Part of our mission here at Daily Fuel has been to illuminate life and early career insights for our readers, and we're thrilled to announce that Sam Mooradian will be joining our current blogger, Christian Zilko, debuting Wednesday September 18th. We hope the sharing of their successes, failures, insights, and adventures will continue to inspire others on their journeys toward personal and professional fulfillment. Enjoy!

Crisis Averted

There’s no denying that, for someone who is completely tone-deaf and possesses no sense of rhythm, I think about music way too much. I may not listen too much, but I lack that ever-so-important ability to hear a song, enjoy it, and then not spend weeks of my life reading about the person who wrote it. I’d be infinitely more productive without this obsession weighing me down, but sometimes it has its benefits. I was recently forced to mitigate a potential music industry crisis, and the consequences I prevented were steep.

Last week I learned that, although the US economy may be hurtling towards a recession, the keytar industry is apparently thriving.

For those who may have forgotten, my roommate is a guitarist who spray paints his “stage name” onto every item of clothing he owns. If someone calls him a musician, he’ll usually correct him and say “no, I’m a rock star.” And the other day, he came to the conclusion that his music career would accelerate if he purchased the instrument that combines the worst aspects of the keyboard and the guitar.

Now, my apartment is the setting for a lot of fun antics. But on school nights, I follow Lily and Marshall Erickson’s rule of only dealing with problems if they’re an eight or higher on a scale of one to ten. I was reading Othello for my Shakespeare class when he proudly returns and announces that he’s spending $1,000 on a keytar.

Yeah, that’s a ten.

My roommate, who I love dearly, has a hard enough time being taken seriously in the cutthroat world of Boston open mic nights. If we’re being honest, the spray-painted clothing is not helping anything. Add a keytar to the mix, and his career would start to look like some musical equivalent of Alec Baldwin’s brothers.

“Interesting,” I replied. “Do you play piano?”

“No, but I play guitar, so I probably have the hard part out of the way.”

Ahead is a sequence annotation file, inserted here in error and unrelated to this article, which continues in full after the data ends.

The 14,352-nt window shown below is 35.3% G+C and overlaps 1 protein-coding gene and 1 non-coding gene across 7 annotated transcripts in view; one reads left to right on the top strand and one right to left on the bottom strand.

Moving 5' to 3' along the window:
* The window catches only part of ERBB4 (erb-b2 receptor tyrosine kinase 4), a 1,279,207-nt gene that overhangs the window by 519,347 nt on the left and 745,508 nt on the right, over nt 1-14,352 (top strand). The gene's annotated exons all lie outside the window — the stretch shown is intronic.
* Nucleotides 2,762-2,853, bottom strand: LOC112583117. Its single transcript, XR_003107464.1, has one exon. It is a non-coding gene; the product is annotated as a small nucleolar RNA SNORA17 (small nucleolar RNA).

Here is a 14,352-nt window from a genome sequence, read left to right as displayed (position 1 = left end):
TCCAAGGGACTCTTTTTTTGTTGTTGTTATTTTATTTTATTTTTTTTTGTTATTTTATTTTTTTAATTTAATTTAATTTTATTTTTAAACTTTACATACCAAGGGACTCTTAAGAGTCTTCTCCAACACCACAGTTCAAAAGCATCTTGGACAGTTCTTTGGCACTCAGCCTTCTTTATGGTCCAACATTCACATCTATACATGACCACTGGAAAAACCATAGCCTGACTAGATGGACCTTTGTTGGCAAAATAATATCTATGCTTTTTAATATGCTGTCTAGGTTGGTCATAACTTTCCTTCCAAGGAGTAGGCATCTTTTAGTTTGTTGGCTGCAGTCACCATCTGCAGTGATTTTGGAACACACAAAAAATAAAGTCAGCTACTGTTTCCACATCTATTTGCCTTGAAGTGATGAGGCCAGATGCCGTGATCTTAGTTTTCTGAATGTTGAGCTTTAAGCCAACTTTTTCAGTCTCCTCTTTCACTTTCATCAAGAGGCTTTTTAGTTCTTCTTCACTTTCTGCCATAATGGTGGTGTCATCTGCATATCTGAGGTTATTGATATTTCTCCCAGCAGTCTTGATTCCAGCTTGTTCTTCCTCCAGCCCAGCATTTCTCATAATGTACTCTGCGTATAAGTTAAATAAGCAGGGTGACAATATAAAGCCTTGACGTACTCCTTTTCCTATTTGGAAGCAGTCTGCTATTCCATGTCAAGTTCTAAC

“How would it add to your sound?”

“I’m not sure, but it would definitely be awesome.”

I should also add that my roommate plays by himself. So on stage it would be just him, a microphone, and…a keytar, Sometimes, you can just tell that a situation needs to be nipped in the bud.

“You think I could pull it off?” he asked, clearly wanting a “yes.”

I had to choose my words very carefully.

“Well, the way I see it, you have two choices. If you get a keytar, it’d be awesome, but then you’d have to become a comedy act.”

“What do you mean? I don’t want to be a comedian.”

I knew this wasn’t going to be easy, but to save his career, I had to make him choose between the keytar and the thing he loves the most.

“Well, you wear your own name on every shirt you own. Which is fine for a rockstar. But add a keytar to that, and suddenly you become Jack Black. And then you’d be an awesome comedy act.”

I knew I had him. As exciting as this new instrument might have been, there was no way he was going to stop spray painting his name on his clothing.


“I mean, the keytar would be awesome. You’d just have to wear some regular shirts.”

Anyone who’s met my roommate could tell you this would be an absolute deal killer. After another half hour of discussion, this new dream died as quickly as it began.

So yeah, maybe I care about music a little too much. I’d benefit from spending less time with my Bob Dylan albums and Grateful Dead bootlegs. But if there’s one conviction that I’ll hold forever, it’s that no piece of knowledge is completely useless. A lifetime spent loving music gave me the expertise to stop my roommate from buying a keytar. If you ask me, that’s 20,000 hours well spent.

Christian Zilko

Guest Blogger:

Christian Zilko

Student, blogger, keytar interventionist
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I like to think of myself more as an outcome engineer.
— JR Ward
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